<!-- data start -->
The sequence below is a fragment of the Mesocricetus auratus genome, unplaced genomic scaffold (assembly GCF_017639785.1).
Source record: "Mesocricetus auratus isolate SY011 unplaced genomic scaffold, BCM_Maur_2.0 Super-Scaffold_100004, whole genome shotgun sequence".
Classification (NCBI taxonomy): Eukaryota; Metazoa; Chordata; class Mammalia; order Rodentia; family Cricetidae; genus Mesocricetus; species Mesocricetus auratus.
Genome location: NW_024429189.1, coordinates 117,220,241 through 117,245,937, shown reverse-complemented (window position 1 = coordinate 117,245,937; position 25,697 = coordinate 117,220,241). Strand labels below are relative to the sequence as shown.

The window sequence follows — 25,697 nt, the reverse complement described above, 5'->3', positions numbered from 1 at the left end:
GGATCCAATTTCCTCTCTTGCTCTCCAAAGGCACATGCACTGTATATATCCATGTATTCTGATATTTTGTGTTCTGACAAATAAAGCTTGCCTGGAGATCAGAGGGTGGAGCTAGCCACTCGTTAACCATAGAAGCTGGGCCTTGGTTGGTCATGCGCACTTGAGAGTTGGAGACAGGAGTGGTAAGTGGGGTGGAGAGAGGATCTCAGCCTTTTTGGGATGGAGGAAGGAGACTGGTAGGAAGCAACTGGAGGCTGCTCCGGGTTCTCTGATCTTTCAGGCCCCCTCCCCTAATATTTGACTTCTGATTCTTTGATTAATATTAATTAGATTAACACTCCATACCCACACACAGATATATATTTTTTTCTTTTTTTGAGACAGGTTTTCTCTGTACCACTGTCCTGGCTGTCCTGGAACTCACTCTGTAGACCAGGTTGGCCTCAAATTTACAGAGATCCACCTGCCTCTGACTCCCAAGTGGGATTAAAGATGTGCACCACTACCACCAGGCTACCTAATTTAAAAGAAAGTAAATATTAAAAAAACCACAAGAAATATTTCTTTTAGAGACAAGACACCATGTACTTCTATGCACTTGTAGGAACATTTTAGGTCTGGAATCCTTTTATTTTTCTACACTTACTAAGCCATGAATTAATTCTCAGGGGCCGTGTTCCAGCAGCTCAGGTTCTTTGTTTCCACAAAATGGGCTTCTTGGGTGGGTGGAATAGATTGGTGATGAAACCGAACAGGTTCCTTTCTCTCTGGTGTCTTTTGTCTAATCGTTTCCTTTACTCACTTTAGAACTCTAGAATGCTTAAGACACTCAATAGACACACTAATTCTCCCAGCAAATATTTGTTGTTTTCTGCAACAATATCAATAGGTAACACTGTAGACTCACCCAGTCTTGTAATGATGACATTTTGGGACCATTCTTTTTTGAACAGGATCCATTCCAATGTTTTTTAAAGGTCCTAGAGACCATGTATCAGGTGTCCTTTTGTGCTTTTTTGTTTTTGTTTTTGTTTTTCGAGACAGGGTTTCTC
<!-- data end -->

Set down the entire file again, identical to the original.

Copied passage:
The sequence below is a fragment of the Mesocricetus auratus genome, unplaced genomic scaffold (assembly GCF_017639785.1).
Source record: "Mesocricetus auratus isolate SY011 unplaced genomic scaffold, BCM_Maur_2.0 Super-Scaffold_100004, whole genome shotgun sequence".
Classification (NCBI taxonomy): Eukaryota; Metazoa; Chordata; class Mammalia; order Rodentia; family Cricetidae; genus Mesocricetus; species Mesocricetus auratus.
Genome location: NW_024429189.1, coordinates 117,220,241 through 117,245,937, shown reverse-complemented (window position 1 = coordinate 117,245,937; position 25,697 = coordinate 117,220,241). Strand labels below are relative to the sequence as shown.

The window sequence follows — 25,697 nt, the reverse complement described above, 5'->3', positions numbered from 1 at the left end:
GGATCCAATTTCCTCTCTTGCTCTCCAAAGGCACATGCACTGTATATATCCATGTATTCTGATATTTTGTGTTCTGACAAATAAAGCTTGCCTGGAGATCAGAGGGTGGAGCTAGCCACTCGTTAACCATAGAAGCTGGGCCTTGGTTGGTCATGCGCACTTGAGAGTTGGAGACAGGAGTGGTAAGTGGGGTGGAGAGAGGATCTCAGCCTTTTTGGGATGGAGGAAGGAGACTGGTAGGAAGCAACTGGAGGCTGCTCCGGGTTCTCTGATCTTTCAGGCCCCCTCCCCTAATATTTGACTTCTGATTCTTTGATTAATATTAATTAGATTAACACTCCATACCCACACACAGATATATATTTTTTTCTTTTTTTGAGACAGGTTTTCTCTGTACCACTGTCCTGGCTGTCCTGGAACTCACTCTGTAGACCAGGTTGGCCTCAAATTTACAGAGATCCACCTGCCTCTGACTCCCAAGTGGGATTAAAGATGTGCACCACTACCACCAGGCTACCTAATTTAAAAGAAAGTAAATATTAAAAAAACCACAAGAAATATTTCTTTTAGAGACAAGACACCATGTACTTCTATGCACTTGTAGGAACATTTTAGGTCTGGAATCCTTTTATTTTTCTACACTTACTAAGCCATGAATTAATTCTCAGGGGCCGTGTTCCAGCAGCTCAGGTTCTTTGTTTCCACAAAATGGGCTTCTTGGGTGGGTGGAATAGATTGGTGATGAAACCGAACAGGTTCCTTTCTCTCTGGTGTCTTTTGTCTAATCGTTTCCTTTACTCACTTTAGAACTCTAGAATGCTTAAGACACTCAATAGACACACTAATTCTCCCAGCAAATATTTGTTGTTTTCTGCAACAATATCAATAGGTAACACTGTAGACTCACCCAGTCTTGTAATGATGACATTTTGGGACCATTCTTTTTTGAACAGGATCCATTCCAATGTTTTTTAAAGGTCCTAGAGACCATGTATCAGGTGTCCTTTTGTGCTTTTTTGTTTTTGTTTTTGTTTTTCGAGACAGGGTTTCTC